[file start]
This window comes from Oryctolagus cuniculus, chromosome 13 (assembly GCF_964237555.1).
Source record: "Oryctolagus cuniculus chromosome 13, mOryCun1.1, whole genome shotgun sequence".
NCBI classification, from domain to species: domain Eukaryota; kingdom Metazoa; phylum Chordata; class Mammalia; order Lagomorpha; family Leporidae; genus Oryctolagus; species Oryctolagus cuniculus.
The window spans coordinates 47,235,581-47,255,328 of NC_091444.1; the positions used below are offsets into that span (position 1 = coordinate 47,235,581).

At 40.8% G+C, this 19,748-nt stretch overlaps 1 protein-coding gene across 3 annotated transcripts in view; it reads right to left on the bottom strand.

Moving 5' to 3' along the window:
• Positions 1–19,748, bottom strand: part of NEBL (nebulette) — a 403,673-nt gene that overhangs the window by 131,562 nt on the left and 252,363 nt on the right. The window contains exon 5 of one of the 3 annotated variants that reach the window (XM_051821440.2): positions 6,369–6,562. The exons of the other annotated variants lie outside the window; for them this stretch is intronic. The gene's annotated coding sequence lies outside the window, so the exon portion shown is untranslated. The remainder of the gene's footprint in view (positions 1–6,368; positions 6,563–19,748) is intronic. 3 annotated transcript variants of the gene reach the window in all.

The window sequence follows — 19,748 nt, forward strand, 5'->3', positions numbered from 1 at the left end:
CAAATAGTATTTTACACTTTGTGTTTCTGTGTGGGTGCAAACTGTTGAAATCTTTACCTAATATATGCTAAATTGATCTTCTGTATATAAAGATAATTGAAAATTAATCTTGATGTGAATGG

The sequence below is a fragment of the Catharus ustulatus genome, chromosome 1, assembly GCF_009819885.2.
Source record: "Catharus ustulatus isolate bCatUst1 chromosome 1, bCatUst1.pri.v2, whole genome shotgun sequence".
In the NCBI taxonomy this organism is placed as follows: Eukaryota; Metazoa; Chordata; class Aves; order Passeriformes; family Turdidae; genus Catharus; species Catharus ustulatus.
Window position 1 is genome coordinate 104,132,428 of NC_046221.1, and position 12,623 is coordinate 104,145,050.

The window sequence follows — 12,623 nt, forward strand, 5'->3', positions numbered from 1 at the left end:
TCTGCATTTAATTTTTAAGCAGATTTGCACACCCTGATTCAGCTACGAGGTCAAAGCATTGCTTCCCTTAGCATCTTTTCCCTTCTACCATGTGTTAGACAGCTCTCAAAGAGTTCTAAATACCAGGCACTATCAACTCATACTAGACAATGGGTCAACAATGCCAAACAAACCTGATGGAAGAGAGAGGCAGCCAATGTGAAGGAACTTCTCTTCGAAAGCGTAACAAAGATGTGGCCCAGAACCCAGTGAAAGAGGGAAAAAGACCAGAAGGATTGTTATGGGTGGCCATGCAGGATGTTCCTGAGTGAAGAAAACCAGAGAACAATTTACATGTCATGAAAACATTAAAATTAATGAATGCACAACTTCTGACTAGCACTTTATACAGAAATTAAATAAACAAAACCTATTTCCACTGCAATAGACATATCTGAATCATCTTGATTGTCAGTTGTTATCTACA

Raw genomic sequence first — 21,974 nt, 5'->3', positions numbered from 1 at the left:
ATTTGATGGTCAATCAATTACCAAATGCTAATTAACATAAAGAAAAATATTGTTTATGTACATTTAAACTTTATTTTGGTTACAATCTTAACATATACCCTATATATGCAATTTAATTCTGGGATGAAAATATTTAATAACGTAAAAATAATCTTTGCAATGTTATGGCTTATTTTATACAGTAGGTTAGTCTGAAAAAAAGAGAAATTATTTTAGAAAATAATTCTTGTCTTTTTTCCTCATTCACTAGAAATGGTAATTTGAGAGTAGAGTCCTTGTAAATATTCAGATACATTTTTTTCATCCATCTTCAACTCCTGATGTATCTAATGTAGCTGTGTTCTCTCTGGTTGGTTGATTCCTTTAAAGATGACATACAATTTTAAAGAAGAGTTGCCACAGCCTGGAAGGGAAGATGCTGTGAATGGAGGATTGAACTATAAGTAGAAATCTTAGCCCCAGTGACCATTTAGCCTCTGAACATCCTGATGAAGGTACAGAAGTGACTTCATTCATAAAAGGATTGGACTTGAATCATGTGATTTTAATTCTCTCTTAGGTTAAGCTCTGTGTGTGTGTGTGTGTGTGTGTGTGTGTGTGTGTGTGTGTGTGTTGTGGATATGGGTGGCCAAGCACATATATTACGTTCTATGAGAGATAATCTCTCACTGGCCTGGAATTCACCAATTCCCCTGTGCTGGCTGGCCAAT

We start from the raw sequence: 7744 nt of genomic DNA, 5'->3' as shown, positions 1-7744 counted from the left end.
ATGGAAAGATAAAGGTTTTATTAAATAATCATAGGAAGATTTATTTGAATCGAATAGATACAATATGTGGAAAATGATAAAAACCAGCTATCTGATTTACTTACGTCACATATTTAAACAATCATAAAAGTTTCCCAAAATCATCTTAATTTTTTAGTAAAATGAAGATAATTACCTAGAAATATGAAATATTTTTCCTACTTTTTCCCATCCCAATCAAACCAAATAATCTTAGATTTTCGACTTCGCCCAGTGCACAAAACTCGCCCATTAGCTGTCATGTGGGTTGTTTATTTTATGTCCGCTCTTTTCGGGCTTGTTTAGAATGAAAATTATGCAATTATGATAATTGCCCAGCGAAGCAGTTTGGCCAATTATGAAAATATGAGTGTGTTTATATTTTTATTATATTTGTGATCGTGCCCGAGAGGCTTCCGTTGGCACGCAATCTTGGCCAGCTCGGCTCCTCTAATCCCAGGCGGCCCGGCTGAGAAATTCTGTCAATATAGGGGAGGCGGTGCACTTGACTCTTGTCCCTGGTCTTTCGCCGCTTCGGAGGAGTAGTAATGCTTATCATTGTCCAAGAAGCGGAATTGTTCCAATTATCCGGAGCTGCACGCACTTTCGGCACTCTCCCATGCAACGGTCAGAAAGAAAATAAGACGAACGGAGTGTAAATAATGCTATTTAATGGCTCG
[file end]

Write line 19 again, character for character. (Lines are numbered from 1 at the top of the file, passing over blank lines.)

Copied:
ATGGAAAGATAAAGGTTTTATTAAATAATCATAGGAAGATTTATTTGAATCGAATAGATACAATATGTGGAAAATGATAAAAACCAGCTATCTGATTTACTTACGTCACATATTTAAACAATCATAAAAGTTTCCCAAAATCATCTTAATTTTTTAGTAAAATGAAGATAATTACCTAGAAATATGAAATATTTTTCCTACTTTTTCCCATCCCAATCAAACCAAATAATCTTAGATTTTCGACTTCGCCCAGTGCACAAAACTCGCCCATTAGCTGTCATGTGGGTTGTTTATTTTATGTCCGCTCTTTTCGGGCTTGTTTAGAATGAAAATTATGCAATTATGATAATTGCCCAGCGAAGCAGTTTGGCCAATTATGAAAATATGAGTGTGTTTATATTTTTATTATATTTGTGATCGTGCCCGAGAGGCTTCCGTTGGCACGCAATCTTGGCCAGCTCGGCTCCTCTAATCCCAGGCGGCCCGGCTGAGAAATTCTGTCAATATAGGGGAGGCGGTGCACTTGACTCTTGTCCCTGGTCTTTCGCCGCTTCGGAGGAGTAGTAATGCTTATCATTGTCCAAGAAGCGGAATTGTTCCAATTATCCGGAGCTGCACGCACTTTCGGCACTCTCCCATGCAACGGTCAGAAAGAAAATAAGACGAACGGAGTGTAAATAATGCTATTTAATGGCTCG